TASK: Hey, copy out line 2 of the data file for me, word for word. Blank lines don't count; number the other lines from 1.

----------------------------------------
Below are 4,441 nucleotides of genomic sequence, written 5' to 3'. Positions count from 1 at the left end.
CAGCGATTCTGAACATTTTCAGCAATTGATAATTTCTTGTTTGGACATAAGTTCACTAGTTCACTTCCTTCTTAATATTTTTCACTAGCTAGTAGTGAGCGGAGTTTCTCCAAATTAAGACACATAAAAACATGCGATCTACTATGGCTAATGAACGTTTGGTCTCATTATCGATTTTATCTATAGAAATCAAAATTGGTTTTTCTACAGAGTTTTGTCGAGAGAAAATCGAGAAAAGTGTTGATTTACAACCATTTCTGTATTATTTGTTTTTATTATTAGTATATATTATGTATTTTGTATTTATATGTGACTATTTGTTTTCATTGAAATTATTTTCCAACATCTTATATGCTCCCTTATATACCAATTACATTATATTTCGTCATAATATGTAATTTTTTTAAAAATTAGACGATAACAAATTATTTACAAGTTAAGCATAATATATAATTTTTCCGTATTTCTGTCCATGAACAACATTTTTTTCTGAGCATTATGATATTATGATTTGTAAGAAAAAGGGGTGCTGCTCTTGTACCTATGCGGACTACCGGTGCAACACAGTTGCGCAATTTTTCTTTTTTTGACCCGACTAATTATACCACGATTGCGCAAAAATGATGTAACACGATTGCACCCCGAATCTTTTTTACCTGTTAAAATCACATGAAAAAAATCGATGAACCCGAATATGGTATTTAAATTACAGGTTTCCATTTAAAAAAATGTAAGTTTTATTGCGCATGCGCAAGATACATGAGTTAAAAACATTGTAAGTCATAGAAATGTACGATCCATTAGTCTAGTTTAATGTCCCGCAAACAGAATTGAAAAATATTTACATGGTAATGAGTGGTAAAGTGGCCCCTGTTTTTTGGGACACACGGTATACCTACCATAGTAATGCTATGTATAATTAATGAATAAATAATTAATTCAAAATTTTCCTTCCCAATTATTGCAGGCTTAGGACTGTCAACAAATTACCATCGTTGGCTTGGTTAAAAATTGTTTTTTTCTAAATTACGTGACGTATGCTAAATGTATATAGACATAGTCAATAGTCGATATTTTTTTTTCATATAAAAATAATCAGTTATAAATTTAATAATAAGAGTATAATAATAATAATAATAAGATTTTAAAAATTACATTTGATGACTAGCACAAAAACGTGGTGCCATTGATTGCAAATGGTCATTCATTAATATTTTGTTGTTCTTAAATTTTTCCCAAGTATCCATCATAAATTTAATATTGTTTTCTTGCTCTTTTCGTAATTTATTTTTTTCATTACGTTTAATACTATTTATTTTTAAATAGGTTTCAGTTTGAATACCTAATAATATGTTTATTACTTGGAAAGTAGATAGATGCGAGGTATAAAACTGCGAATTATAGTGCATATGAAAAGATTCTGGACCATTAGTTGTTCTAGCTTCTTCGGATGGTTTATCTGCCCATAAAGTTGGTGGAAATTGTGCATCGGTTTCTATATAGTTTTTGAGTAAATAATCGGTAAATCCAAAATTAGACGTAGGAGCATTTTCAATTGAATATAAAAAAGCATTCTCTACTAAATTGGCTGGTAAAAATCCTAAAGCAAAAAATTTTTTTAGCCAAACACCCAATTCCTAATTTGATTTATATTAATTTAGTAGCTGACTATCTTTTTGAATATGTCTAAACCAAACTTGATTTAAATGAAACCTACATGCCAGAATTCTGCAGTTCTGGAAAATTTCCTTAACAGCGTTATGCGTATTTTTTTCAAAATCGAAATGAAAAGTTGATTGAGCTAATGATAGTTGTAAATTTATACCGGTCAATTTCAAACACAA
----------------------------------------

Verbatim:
CAGCGATTCTGAACATTTTCAGCAATTGATAATTTCTTGTTTGGACATAAGTTCACTAGTTCACTTCCTTCTTAATATTTTTCACTAGCTAGTAGTGAGCGGAGTTTCTCCAAATTAAGACACATAAAAACATGCGATCTACTATGGCTAATGAACGTTTGGTCTCATTATCGATTTTATCTATAGAAATCAAAATTGGTTTTTCTACAGAGTTTTGTCGAGAGAAAATCGAGAAAAGTGTTGATTTACAACCATTTCTGTATTATTTGTTTTTATTATTAGTATATATTATGTATTTTGTATTTATATGTGACTATTTGTTTTCATTGAAATTATTTTCCAACATCTTATATGCTCCCTTATATACCAATTACATTATATTTCGTCATAATATGTAATTTTTTTAAAAATTAGACGATAACAAATTATTTACAAGTTAAGCATAATATATAATTTTTCCGTATTTCTGTCCATGAACAACATTTTTTTCTGAGCATTATGATATTATGATTTGTAAGAAAAAGGGGTGCTGCTCTTGTACCTATGCGGACTACCGGTGCAACACAGTTGCGCAATTTTTCTTTTTTTGACCCGACTAATTATACCACGATTGCGCAAAAATGATGTAACACGATTGCACCCCGAATCTTTTTTACCTGTTAAAATCACATGAAAAAAATCGATGAACCCGAATATGGTATTTAAATTACAGGTTTCCATTTAAAAAAATGTAAGTTTTATTGCGCATGCGCAAGATACATGAGTTAAAAACATTGTAAGTCATAGAAATGTACGATCCATTAGTCTAGTTTAATGTCCCGCAAACAGAATTGAAAAATATTTACATGGTAATGAGTGGTAAAGTGGCCCCTGTTTTTTGGGACACACGGTATACCTACCATAGTAATGCTATGTATAATTAATGAATAAATAATTAATTCAAAATTTTCCTTCCCAATTATTGCAGGCTTAGGACTGTCAACAAATTACCATCGTTGGCTTGGTTAAAAATTGTTTTTTTCTAAATTACGTGACGTATGCTAAATGTATATAGACATAGTCAATAGTCGATATTTTTTTTTCATATAAAAATAATCAGTTATAAATTTAATAATAAGAGTATAATAATAATAATAATAAGATTTTAAAAATTACATTTGATGACTAGCACAAAAACGTGGTGCCATTGATTGCAAATGGTCATTCATTAATATTTTGTTGTTCTTAAATTTTTCCCAAGTATCCATCATAAATTTAATATTGTTTTCTTGCTCTTTTCGTAATTTATTTTTTTCATTACGTTTAATACTATTTATTTTTAAATAGGTTTCAGTTTGAATACCTAATAATATGTTTATTACTTGGAAAGTAGATAGATGCGAGGTATAAAACTGCGAATTATAGTGCATATGAAAAGATTCTGGACCATTAGTTGTTCTAGCTTCTTCGGATGGTTTATCTGCCCATAAAGTTGGTGGAAATTGTGCATCGGTTTCTATATAGTTTTTGAGTAAATAATCGGTAAATCCAAAATTAGACGTAGGAGCATTTTCAATTGAATATAAAAAAGCATTCTCTACTAAATTGGCTGGTAAAAATCCTAAAGCAAAAAATTTTTTTAGCCAAACACCCAATTCCTAATTTGATTTATATTAATTTAGTAGCTGACTATCTTTTTGAATATGTCTAAACCAAACTTGATTTAAATGAAACCTACATGCCAGAATTCTGCAGTTCTGGAAAATTTCCTTAACAGCGTTATGCGTATTTTTTTCAAAATCGAAATGAAAAGTTGATTGAGCTAATGATAGTTGTAAATTTATACCGGTCAATTTCAAACACAA